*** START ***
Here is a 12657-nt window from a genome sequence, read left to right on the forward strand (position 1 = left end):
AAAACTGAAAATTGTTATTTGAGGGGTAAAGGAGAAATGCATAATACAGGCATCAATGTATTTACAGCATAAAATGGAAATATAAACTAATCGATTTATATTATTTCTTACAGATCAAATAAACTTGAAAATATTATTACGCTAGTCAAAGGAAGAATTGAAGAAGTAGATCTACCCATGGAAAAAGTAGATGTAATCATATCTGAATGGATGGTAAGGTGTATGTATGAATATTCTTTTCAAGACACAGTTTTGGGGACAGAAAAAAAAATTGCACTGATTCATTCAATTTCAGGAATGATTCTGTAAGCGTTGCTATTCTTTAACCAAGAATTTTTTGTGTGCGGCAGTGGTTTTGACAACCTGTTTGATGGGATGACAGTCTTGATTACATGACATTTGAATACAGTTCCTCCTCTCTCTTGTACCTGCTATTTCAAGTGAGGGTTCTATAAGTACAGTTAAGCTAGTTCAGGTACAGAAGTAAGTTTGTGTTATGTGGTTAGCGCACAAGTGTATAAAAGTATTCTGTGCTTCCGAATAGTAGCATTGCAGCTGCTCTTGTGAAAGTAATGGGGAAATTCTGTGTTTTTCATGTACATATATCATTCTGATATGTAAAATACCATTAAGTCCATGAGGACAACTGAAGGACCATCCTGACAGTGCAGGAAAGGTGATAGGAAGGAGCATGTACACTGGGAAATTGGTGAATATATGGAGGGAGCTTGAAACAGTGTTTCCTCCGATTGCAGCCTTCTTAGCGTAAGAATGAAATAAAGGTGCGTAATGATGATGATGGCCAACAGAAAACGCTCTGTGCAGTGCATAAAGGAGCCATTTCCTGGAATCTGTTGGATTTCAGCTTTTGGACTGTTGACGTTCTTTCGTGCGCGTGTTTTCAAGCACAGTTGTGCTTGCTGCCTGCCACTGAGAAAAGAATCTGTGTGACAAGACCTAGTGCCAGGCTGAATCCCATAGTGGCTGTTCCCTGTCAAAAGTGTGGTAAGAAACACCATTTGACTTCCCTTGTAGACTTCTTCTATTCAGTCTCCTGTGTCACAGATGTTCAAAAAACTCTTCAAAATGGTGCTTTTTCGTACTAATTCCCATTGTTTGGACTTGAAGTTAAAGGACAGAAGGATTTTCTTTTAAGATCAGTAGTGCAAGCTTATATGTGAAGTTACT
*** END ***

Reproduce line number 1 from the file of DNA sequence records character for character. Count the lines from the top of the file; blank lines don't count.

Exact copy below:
Here is a 12657-nt window from a genome sequence, read left to right on the forward strand (position 1 = left end):